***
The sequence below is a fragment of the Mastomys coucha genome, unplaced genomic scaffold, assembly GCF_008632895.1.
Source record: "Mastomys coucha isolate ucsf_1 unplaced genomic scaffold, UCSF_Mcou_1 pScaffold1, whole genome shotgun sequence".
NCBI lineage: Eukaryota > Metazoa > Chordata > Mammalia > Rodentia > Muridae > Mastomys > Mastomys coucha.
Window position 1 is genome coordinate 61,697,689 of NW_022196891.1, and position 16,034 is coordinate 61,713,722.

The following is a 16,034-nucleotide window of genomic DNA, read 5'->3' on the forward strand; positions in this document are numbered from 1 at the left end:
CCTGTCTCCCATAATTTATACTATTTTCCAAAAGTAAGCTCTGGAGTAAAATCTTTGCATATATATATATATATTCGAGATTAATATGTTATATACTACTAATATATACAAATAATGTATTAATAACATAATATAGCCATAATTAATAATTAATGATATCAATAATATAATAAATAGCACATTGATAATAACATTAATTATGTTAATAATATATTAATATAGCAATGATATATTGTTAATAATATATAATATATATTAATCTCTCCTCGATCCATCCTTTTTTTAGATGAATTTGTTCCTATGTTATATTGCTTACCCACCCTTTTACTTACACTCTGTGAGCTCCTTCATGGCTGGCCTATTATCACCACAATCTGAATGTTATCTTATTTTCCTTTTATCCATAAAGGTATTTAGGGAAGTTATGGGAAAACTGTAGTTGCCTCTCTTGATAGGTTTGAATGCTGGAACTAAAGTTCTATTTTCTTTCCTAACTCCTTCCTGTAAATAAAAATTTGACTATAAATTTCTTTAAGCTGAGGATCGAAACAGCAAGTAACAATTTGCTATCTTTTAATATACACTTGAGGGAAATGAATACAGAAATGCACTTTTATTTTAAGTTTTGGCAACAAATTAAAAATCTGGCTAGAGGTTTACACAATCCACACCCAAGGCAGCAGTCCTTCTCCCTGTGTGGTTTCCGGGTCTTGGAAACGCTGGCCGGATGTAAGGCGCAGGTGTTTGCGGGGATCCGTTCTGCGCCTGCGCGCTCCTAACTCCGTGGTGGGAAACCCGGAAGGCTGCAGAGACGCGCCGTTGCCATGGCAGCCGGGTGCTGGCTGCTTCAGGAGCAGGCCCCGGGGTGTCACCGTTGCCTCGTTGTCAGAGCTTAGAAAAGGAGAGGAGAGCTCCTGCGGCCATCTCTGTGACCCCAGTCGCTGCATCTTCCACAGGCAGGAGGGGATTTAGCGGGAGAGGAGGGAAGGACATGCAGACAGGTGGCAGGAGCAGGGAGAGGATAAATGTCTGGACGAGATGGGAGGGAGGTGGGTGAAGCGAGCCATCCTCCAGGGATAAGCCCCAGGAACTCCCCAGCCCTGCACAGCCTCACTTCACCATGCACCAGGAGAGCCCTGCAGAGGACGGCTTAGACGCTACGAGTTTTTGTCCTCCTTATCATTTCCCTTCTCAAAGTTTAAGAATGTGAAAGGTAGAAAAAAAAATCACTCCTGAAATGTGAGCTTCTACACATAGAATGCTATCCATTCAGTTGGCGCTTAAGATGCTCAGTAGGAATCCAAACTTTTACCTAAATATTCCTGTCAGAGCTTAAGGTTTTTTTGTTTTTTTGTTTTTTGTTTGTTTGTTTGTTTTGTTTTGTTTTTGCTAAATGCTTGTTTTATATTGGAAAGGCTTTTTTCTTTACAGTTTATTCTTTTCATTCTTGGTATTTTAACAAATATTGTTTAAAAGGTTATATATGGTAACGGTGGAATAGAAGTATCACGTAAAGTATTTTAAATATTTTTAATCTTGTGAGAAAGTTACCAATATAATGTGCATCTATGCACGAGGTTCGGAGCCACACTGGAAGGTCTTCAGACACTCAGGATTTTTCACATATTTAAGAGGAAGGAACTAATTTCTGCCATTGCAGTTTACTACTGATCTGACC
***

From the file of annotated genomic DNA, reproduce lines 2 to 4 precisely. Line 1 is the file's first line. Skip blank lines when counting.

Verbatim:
Source record: "Mastomys coucha isolate ucsf_1 unplaced genomic scaffold, UCSF_Mcou_1 pScaffold1, whole genome shotgun sequence".
NCBI lineage: Eukaryota > Metazoa > Chordata > Mammalia > Rodentia > Muridae > Mastomys > Mastomys coucha.
Window position 1 is genome coordinate 61,697,689 of NW_022196891.1, and position 16,034 is coordinate 61,713,722.